The Velveteria Epicenter of Art Fighting Cultural Deprivation, or Velveteria (and formerly the Velveteria: The Museum of Velvet Paintings) is a museum located in Los Angeles, California, dedicated to velvet paintings. Originally opened in 2005 in Portland, Oregon, the establishment houses hundreds of paintings from Caren Anderson and Carl Baldwin's personal collection of over 2,000 pieces, and is reportedly the only one of its kind. The Velveteria closed in Portland in January 2010 due to financial difficulties and the couple's relocation to Southern California. It was reopened in Chinatown, Los Angeles in 2013.
Maps, Directions, and Place Reviews
The museum was established by Caren Anderson and Carl Baldwin, California natives residing in Portland. It opened in 2005 at 518 NE 28th Avenue with a $3 admission price.
During the month of May 2008, a collection of works were showcased at Powell's Books. The museum relocated to a larger space, located at 2448 East Burnside Street, in 2008, and increased the admission price to $5. However, rental costs were more than three times higher and in January 2010, Velveteria closed when Anderson and Baldwin relocated to Southern California. According to Anderson and Baldwin, they "never made any real money" from Velveteria, a name they trademarked. The couple wrote a book about the museum, titled Black Velvet Masterpieces: Highlights from the Collection of the Velveteria Museum.
In December, 2013, Velveteria re-opened as the Velveteria Epicenter of Art Fighting Cultural Deprivation in Los Angeles. The cost of admission is $10 as of 2017.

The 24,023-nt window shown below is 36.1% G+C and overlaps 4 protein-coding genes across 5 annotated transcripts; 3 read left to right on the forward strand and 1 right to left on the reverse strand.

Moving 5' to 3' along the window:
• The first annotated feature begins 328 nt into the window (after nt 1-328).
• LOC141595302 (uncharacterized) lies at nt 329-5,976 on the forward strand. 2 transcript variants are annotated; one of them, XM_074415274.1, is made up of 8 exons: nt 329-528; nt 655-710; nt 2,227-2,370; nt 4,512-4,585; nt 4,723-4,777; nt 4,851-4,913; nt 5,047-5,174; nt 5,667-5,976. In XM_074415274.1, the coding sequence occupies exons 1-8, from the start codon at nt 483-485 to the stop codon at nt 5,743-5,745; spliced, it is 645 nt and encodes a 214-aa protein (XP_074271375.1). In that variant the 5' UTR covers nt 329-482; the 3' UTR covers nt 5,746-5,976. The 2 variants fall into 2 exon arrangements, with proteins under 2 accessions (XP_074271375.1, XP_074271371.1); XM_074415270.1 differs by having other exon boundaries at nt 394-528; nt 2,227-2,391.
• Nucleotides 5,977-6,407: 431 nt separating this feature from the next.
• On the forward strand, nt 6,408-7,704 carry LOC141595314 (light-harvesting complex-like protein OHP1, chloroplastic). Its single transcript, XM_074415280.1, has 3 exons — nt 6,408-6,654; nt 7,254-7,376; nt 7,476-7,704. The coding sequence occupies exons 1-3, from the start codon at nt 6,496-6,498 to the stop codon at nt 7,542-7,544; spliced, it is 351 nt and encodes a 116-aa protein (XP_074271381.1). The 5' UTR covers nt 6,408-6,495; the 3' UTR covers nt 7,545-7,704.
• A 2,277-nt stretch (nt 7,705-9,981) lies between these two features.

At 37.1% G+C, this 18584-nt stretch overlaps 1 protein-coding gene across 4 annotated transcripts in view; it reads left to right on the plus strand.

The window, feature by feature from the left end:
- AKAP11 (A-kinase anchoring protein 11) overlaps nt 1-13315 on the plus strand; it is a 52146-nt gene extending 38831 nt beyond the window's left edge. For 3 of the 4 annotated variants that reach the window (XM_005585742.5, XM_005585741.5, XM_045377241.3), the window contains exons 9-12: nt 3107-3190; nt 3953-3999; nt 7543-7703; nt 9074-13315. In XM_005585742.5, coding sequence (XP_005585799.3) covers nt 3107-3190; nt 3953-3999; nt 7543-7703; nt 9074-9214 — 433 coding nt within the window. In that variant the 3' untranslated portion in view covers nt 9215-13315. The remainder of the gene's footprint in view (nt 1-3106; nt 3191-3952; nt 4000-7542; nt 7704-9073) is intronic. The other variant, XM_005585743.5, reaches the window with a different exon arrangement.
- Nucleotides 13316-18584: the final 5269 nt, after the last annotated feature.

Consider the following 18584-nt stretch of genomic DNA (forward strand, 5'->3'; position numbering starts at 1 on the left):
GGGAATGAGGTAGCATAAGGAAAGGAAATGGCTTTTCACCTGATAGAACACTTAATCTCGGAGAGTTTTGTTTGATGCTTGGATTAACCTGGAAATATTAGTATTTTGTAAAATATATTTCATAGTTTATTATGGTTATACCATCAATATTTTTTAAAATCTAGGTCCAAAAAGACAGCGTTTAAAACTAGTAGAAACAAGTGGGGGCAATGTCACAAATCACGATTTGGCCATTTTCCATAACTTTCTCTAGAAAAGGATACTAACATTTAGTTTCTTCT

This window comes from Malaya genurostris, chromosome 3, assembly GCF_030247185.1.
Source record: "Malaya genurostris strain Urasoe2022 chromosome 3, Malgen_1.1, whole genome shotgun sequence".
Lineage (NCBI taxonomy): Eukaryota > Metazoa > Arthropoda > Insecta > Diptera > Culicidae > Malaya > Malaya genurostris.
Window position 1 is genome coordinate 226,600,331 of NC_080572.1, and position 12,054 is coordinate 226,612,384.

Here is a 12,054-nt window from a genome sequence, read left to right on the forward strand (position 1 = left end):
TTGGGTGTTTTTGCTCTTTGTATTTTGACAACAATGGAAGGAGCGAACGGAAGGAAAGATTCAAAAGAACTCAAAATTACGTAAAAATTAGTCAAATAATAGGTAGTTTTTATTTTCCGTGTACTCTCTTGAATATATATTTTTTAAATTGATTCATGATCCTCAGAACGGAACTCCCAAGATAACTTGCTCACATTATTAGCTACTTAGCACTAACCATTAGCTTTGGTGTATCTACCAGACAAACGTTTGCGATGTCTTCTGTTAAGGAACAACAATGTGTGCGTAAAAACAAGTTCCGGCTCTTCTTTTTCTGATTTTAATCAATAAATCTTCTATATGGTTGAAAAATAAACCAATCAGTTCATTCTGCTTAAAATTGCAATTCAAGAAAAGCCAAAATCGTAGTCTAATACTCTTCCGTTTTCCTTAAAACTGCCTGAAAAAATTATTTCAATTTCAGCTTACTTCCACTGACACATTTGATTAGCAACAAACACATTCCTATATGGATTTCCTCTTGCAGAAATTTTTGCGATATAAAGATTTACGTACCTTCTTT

Portland Painting Video
Velveteria was originally located in an "incongruously bland-looking storefront" on East Burnside Street. Leading to the museum were "hot-pink crushed" velvet curtains. The entrance had a sign describing the museum as "a life-changing experience! Without crawling over broken glass or walking on hot coals!" The museum housed 400 velvet paintings from the couple's personal collection of more than 2,000 pieces. No items were for sale. The first location included a "Nudes Room". Some works were displayed within a black light room. Handwritten comments from the couple were displayed throughout the museum.
Works depict blessed virgins, landscapes, sad clowns and "voluptuous" nude women. Unicorn Combover portrayed a unicorn whose mane morphed into a woman's hairdo. The museum included a shrine to Michael Jackson; other portrait pieces depicted Anderson Cooper, Jesus, Abraham Lincoln and Elvis Presley.
Velveteria was featured on The Tonight Show with Jay Leno in September 2006, Anthony Bourdain: No Reservations in January 2007, and CBS News Sunday Morning and MSN's Appetite for Life with Andrew Zimmern in 2009. In 2010, Kristi Turnquist of The Oregonian wrote that Anderson and Baldwin personified the "Keep Portland Weird" slogan and that the museum was "evidence of the city's quirky creativity". Anderson admitted to being tired of this association.
Source of the article : Wikipedia